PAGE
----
“A modern allegory of truth and justice”
A short while ago I blogged here the arrival in Ilfracombe of a 20 metre high statue, a gift from the artist Damien Hirst, which goes by the name of Verity. With the sword and scales of justice in her grasp (not reptilian scales on her back as I read with disbelief on a WordPress blog which shall remain nameless) this formidable female now stands guard at the entrance to Ilfracombe Harbour gazing out across the channel towards South Wales, atop a plinth of concrete law books.
Verity’s anticipated arrival caused the residents of Ilfracombe to voice their various opinions in the local media, and the following are some of my favourite quotes:-
- “I’m starting to think of it as a modern take on the Statue of Liberty..”
- “I don’t like it and it’s bigger than I expected.”
- “Ilfracombe will be a laughing stock.”
- “They would be better off dumping it off the edge of the harbour.”
- “..people in Ilfracombe should feel flattered that a world-renowned artist considers Ilfracombe to be worthy of his attention.”
- “..I am a bit impressed.”
- “Why did he have to make her naked? Pregnant women wear clothes most of the time.”
- “It will encourage teenage pregnancies.
Meanwhile, humorous poet Pam Ayres posted this on Twitter – “The residents of Ilfracombe, How they must have sinned, A seaside first by Damien Hurst, A pregnant woman, skinned. A curse has fell on Ilfracombe, I see the tourists clear, From many lands, all holding hands, And jumping off the pier.”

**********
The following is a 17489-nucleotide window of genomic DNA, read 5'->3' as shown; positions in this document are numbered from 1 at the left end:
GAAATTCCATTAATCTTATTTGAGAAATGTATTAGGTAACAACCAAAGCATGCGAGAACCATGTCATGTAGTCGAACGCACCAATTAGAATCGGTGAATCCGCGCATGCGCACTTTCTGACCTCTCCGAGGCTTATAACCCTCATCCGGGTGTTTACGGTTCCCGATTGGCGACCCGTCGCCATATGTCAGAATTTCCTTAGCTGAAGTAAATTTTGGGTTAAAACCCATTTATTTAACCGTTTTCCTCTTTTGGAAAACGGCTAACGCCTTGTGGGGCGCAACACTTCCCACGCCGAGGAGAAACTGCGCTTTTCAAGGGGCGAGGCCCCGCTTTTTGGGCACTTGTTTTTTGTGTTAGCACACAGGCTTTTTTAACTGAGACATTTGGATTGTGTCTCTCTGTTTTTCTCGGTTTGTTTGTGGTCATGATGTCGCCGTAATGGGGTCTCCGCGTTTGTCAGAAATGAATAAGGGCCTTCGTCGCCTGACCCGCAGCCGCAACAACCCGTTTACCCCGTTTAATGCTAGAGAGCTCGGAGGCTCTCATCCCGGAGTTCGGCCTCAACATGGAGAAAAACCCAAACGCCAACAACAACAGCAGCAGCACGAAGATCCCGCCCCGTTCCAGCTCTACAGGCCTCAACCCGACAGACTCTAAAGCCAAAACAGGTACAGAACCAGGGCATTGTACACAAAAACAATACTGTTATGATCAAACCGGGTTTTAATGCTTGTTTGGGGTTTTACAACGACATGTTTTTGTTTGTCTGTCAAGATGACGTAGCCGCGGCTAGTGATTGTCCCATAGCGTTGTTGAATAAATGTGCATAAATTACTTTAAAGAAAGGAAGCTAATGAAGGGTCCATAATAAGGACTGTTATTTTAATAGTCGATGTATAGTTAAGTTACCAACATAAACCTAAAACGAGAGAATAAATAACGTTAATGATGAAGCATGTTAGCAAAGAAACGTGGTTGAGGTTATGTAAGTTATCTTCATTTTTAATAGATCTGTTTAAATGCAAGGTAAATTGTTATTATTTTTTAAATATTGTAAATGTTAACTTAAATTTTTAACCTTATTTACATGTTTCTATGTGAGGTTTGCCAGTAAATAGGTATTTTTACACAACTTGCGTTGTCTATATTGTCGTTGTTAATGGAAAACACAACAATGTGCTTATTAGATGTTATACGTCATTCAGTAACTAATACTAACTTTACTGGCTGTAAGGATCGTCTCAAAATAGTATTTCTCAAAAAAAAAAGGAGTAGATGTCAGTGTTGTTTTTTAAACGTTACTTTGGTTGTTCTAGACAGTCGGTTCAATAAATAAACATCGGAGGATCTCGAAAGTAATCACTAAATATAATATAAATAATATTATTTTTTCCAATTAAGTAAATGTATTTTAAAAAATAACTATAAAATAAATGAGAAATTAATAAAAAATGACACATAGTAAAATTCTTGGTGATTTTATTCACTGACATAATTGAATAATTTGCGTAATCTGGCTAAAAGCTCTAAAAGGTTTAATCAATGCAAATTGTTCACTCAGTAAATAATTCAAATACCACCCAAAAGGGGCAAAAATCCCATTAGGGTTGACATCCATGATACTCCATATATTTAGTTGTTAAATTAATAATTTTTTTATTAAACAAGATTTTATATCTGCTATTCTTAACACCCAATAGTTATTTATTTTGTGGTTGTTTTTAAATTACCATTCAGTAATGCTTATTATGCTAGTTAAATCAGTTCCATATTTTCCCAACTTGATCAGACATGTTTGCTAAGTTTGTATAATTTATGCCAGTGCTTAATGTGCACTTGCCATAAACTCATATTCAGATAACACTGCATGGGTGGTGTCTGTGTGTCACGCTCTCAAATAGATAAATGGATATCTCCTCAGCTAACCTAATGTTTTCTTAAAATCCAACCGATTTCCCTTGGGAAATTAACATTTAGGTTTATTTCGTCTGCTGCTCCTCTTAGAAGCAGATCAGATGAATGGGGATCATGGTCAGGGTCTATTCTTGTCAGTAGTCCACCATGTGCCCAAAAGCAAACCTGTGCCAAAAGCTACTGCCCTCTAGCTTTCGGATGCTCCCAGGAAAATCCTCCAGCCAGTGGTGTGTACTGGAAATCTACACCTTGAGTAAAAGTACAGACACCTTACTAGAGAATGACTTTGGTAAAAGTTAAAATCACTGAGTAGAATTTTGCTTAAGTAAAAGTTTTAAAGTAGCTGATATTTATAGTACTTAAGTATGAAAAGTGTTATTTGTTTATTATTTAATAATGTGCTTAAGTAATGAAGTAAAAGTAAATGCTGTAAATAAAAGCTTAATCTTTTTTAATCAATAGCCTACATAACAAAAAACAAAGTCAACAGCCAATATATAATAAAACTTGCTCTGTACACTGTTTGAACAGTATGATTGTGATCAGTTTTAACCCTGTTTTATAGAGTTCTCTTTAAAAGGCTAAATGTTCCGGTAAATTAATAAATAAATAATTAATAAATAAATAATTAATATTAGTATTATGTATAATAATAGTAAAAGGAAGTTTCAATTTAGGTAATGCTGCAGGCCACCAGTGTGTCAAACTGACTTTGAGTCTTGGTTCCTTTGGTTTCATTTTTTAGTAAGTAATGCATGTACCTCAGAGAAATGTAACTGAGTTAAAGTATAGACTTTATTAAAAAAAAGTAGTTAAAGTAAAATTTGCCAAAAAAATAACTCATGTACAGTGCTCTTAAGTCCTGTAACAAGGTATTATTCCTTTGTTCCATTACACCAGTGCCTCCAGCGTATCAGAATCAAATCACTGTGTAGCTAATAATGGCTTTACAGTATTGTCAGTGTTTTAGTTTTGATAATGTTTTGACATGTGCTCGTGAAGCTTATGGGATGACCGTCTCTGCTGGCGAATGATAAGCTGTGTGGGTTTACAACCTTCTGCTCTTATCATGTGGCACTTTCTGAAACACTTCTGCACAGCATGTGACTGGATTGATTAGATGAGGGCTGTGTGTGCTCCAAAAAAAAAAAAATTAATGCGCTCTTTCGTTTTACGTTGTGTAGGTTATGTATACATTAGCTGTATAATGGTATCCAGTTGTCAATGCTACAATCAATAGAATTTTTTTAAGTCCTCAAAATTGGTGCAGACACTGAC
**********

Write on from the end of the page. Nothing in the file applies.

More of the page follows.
Hirst has said that Verity and her “sisters” (my name for them) Virgin Mother l, ll and lll are based upon the bronze statue “Little Dancer of fourteen years” by Edgar Degas, famous for his studies of ballet dancers. As for the “sisters”, the first was installed at Lever House, New York (a multi-tenant office block incorporating a gallery space) in 2005, the second in the forecourt of The Royal Academy of Arts, London in 2006, and the third (in lurid technicolour) on the harbour wall at Fontvieille, Monaco in 2010. They are all about 10 metres tall; Verity’s raised sword makes her double this, though the body itself appears to be of the same proportions.
At midday today I went down to the harbour to see for myself and was overwhelmed to see hundreds of others there photographing Verity, wandering around the streets, eating and drinking in the sunshine or just standing in awe. All those people will have had to pay to park their cars, and I’m sure most will make a day of it and wander around the High Street too or at least buy an icecream, a bundle of fish and chips or a pot of whelks. The arrival of Verity is definitely something positive for Ilfracombe; she is already famous around the world. I bumped into a friend while I was taking pictures and he told me his brother had seen Verity on the front page of his local newspaper yesterday under the headline “Womb With a View”; his brother lives in Cape Town.